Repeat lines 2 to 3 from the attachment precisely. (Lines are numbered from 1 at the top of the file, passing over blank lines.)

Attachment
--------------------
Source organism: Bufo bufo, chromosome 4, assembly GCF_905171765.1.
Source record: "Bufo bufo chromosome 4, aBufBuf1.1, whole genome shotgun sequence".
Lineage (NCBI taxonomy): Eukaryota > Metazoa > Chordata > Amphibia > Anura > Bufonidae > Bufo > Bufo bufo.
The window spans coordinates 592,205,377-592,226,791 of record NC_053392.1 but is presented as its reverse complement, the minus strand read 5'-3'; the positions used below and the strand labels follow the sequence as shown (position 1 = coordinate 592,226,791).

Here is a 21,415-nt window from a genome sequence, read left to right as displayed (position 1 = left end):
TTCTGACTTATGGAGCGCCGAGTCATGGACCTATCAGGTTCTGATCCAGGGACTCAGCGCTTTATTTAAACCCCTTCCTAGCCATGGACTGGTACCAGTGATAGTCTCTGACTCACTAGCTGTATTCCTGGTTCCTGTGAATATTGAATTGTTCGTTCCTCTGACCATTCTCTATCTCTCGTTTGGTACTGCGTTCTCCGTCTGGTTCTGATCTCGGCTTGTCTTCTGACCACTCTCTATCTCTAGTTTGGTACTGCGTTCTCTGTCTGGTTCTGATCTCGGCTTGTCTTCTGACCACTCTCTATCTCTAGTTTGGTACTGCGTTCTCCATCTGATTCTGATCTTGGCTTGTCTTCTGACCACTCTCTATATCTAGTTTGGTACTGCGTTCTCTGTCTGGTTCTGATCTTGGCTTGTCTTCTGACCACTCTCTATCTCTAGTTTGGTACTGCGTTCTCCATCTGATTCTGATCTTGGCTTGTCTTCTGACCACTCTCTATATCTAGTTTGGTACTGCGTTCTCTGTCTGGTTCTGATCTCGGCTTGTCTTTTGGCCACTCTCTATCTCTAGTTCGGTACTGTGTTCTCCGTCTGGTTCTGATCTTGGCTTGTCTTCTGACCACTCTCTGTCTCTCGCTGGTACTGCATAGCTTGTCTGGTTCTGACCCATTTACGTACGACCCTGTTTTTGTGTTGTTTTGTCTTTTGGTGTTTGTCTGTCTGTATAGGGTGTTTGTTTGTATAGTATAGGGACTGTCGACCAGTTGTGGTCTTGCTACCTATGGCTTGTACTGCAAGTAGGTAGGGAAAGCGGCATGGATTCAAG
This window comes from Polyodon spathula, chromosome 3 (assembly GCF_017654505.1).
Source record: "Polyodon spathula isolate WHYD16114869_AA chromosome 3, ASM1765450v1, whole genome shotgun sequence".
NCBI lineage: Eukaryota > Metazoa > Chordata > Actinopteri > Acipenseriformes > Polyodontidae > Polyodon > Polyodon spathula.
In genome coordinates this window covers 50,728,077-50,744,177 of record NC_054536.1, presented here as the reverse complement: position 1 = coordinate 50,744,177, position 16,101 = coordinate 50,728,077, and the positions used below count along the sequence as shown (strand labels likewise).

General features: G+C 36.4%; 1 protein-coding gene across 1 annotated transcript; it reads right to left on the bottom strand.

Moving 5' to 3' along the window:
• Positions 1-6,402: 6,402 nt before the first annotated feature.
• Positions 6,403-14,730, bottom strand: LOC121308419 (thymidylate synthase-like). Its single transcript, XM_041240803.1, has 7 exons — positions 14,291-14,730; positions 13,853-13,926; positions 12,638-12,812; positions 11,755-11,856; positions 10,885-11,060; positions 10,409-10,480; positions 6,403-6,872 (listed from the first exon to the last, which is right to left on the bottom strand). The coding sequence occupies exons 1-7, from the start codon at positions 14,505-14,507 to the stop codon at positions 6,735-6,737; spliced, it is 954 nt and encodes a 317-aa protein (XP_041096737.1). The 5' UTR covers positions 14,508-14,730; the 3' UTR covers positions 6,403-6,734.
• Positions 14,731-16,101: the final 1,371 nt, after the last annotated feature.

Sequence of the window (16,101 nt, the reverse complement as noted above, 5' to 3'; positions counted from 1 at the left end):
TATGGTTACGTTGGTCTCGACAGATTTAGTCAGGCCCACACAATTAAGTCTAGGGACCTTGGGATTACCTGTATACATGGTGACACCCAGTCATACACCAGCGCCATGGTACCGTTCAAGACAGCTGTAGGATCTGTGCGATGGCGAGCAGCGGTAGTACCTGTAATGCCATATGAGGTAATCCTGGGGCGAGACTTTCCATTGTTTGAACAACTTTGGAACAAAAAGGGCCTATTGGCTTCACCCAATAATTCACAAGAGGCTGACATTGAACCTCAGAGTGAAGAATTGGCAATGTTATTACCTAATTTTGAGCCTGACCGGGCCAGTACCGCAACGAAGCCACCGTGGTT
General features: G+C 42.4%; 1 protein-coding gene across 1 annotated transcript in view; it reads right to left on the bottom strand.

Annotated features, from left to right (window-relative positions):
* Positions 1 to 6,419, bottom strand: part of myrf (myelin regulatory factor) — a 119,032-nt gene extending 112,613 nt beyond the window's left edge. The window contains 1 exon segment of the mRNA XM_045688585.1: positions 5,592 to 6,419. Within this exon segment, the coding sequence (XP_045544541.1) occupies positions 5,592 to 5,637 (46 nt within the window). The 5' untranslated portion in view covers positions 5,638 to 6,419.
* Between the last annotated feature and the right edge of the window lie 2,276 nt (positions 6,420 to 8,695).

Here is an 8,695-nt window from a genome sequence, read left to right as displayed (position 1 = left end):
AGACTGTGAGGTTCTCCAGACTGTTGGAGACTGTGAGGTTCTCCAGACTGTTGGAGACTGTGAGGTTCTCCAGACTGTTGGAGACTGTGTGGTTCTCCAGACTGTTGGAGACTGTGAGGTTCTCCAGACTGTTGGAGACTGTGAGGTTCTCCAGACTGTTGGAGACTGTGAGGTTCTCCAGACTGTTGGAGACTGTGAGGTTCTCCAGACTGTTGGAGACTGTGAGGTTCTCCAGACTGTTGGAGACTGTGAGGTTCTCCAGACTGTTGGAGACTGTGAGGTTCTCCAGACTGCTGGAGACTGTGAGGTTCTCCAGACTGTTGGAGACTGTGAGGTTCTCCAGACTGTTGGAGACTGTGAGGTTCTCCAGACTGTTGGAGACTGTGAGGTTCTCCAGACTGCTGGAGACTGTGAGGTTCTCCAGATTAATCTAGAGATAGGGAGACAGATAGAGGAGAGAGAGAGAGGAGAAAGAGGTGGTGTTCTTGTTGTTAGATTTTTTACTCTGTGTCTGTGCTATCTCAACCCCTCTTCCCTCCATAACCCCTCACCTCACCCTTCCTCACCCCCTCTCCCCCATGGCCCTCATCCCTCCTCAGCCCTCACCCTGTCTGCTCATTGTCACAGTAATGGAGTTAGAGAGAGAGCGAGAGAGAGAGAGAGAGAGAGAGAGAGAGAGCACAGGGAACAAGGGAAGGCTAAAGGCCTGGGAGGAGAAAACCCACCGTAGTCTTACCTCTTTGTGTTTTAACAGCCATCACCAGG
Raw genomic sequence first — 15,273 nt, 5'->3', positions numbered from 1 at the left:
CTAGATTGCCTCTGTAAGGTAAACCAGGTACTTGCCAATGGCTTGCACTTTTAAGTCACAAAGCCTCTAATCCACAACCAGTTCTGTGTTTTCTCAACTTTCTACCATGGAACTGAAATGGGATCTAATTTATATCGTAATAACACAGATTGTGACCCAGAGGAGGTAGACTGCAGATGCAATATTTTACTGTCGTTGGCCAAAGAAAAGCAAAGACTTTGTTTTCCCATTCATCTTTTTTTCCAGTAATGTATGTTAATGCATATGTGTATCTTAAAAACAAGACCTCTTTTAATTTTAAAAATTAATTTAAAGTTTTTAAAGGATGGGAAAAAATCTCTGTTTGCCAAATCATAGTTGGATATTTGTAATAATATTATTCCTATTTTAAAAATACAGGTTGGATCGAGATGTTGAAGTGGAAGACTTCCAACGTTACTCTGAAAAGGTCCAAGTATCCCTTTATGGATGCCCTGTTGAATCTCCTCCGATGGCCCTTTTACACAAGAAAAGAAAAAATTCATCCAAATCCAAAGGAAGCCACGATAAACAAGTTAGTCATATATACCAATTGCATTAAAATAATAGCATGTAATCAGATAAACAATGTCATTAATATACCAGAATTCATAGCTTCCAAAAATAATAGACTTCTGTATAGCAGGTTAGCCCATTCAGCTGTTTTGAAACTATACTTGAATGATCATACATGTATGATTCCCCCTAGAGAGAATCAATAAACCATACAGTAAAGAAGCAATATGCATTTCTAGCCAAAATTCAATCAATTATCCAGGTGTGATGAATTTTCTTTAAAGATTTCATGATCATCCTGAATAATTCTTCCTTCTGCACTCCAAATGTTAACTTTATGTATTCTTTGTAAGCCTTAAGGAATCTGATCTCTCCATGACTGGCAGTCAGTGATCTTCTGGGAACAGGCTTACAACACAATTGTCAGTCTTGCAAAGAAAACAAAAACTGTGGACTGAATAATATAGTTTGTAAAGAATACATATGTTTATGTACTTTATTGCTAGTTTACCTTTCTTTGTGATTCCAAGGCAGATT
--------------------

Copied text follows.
Source record: "Bufo bufo chromosome 4, aBufBuf1.1, whole genome shotgun sequence".
Lineage (NCBI taxonomy): Eukaryota > Metazoa > Chordata > Amphibia > Anura > Bufonidae > Bufo > Bufo bufo.